There’s no way to measure your security awareness program’s success unless you identify the behaviors you want to address and develop a clear, actionable strategy. However, many cyber security leaders struggle to develop a framework to quantify the success of their security awareness training. As a result, their organizations rely on intuition rather than clearly defined objectives and supporting data.

Lack of accurate measurements has meant that a substantial proportion of security awareness programs are ineffective.   shows that 43% of employees are unaware that opening email attachments or links is likely to lead to malware infection and that 1 in 3 employees believe that not securing their laptop or mobile devices presents little to no security risk.

Even security and risk management leaders who go the extra mile to evaluate their security awareness programs often end up reliant on gathering feedback from users, a method that’s time-consuming and prone to bias.

The only way to accurately measure security awareness training’s success is by developing a measurement methodology that incorporates tests, verifications, interviews, simulated events, and employee feedback. This article will highlight what to measure and how.

What to Measure: Key Metrics and Data Points

Things you can measure to ascertain your security awareness program’s success range from objective metrics like course completion and employee knowledge to non-objective data points like employee feedback. Some of the key data points to measure are listed below:

  • Training statistics – Used to measure how engaged employees are with training materials and gauge their knowledge level. Metrics include the percentage of participants who have or haven’t completed training, the time spent training, the pass/fail rate, and course completion rates within different departments.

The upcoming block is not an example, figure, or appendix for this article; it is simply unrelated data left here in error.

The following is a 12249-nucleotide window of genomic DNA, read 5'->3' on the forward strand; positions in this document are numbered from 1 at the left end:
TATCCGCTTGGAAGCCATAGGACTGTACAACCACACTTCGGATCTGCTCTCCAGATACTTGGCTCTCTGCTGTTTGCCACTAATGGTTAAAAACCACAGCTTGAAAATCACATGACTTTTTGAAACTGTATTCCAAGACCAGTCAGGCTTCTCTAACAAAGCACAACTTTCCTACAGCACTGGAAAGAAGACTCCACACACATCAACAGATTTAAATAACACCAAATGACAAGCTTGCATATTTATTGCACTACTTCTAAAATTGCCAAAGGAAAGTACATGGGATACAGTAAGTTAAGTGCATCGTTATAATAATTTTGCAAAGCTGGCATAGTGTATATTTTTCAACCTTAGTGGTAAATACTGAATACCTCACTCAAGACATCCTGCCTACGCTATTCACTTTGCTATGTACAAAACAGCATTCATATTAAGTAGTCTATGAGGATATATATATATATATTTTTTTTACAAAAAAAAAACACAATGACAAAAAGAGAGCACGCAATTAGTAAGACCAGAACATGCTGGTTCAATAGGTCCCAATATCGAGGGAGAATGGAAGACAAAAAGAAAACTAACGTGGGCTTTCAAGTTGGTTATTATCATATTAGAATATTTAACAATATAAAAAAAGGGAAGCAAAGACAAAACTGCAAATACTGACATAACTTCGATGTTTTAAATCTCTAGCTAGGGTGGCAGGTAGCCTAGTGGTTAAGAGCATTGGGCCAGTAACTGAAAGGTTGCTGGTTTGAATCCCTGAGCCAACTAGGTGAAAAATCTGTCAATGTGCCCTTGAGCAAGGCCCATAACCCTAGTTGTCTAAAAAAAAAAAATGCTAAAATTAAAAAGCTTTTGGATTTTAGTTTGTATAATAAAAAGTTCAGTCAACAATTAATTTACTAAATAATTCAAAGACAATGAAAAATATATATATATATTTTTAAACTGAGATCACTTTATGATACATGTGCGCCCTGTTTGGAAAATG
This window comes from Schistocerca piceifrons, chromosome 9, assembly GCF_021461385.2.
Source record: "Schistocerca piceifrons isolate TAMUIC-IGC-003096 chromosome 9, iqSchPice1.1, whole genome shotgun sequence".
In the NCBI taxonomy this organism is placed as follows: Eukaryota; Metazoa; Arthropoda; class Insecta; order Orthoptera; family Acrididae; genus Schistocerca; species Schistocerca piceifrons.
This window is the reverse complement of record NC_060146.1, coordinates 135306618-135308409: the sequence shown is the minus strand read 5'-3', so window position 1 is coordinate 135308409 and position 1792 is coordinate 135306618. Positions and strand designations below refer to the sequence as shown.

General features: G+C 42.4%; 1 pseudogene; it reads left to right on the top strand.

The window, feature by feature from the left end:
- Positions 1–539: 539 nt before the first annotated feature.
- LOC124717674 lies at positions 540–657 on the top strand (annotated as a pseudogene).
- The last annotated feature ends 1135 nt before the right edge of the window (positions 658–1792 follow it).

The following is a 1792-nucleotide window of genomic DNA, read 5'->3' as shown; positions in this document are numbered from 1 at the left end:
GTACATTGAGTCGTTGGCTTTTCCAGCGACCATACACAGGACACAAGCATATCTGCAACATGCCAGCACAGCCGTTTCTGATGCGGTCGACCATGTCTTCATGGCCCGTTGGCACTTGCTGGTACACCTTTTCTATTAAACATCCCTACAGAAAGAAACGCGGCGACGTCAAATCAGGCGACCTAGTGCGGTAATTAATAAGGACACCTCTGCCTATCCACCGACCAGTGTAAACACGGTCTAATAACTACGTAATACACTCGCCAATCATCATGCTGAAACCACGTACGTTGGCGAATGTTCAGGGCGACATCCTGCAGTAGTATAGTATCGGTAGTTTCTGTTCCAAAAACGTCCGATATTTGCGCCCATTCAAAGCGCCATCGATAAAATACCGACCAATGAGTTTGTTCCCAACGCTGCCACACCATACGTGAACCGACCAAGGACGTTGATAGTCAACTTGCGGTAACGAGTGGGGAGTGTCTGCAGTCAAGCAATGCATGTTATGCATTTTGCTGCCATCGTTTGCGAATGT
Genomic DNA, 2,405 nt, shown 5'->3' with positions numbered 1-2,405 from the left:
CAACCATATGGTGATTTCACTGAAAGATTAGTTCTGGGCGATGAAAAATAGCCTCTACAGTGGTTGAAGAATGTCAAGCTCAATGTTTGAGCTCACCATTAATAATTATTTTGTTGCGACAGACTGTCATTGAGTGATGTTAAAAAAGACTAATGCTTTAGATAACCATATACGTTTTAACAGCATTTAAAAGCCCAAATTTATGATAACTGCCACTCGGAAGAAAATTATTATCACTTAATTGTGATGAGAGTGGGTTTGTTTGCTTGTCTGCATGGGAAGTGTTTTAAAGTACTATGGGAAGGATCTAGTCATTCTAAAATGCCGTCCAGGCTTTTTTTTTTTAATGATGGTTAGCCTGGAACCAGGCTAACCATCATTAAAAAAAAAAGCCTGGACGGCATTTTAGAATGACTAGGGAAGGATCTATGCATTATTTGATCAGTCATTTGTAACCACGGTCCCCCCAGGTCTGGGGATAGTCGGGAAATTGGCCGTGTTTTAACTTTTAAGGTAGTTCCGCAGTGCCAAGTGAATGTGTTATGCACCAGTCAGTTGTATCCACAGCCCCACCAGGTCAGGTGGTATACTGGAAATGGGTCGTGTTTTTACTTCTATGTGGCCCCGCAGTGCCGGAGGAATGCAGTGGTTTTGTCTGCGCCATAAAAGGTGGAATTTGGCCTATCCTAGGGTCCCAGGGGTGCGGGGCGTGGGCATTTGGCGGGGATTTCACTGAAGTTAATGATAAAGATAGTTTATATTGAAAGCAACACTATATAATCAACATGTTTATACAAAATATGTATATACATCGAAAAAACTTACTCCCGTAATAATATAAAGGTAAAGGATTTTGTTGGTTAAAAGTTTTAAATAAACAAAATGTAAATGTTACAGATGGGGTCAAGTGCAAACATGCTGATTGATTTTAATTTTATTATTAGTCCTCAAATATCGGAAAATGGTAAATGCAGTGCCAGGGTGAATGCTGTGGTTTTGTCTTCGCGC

• Participant satisfaction – Measure to evaluate how satisfied employees are with your training strategy. You can monitor the percentage of satisfied employees, the ease of accessibility of training materials, content relevance, and the overall appeal of the content.
  • Training effectiveness – Use effectiveness metrics to assess your current training efforts’ quality and cost-effectiveness. Relevant metrics include most popular awareness activities sorted by cost, number of attendees per event, the average cost per attendee of an event, and the most popular newsletter article.
  • Return on investment (ROI) – Measuring ROI metrics highlights the real-world benefits of investing in behavioral change. Essential ROI indicators can include decreases in password reset tickets, computer reinstallations due to infections, downtime, and device theft. An increase in reporting suspicious events such as phishing is also an important metric.
  • Subjective indicators – Use non-objective indicators to assess your security awareness program’s general reception. Indicators include employee comments, perception of security, informal discussions, interviews, surveys, and more.

How to Measure Your Security Awareness Program’s Success 

Measuring a security awareness program’s success is about building an evaluation framework that incorporates various techniques like surveys, simulated events, event logging and monitoring, and assessments to test training effectiveness from multiple perspectives.

Having a versatile testing methodology is essential because each method provides you with a different data point you can use to evaluate the success or failure of various segments of your training program. Your methodology should contain a mix of objective and subject information to accurately ascertain your program’s success.

For example, measuring observed behavior objectively through simulated events like phishing simulations will provide you with objective employee knowledge insights. But, while those are important, they won’t tell you if employees are satisfied with the training experience. To provide a complete picture of a program’s performance, you’ll also need to gather subjective user feedback via interviews and surveys.

The metrics you choose to use and track during your will depend on your overall campaign objectives. The measuring process will involve the following three phases:

  • Phase 1: Gathering data
  • Phase 2: Tracking progress
  • Phase 3: Reporting

Below is an example of how to track progress using the three phases and based on the training objective of having all employees receive training on the phishing attack method.

Phase 1: Gathering Data

The first phase of monitoring your security awareness program is all about gathering data such as training statistics, participant satisfaction, training effectiveness, ROI, and subjective indicator metrics. As mentioned above, the metrics you pick will depend on the type of goal you set.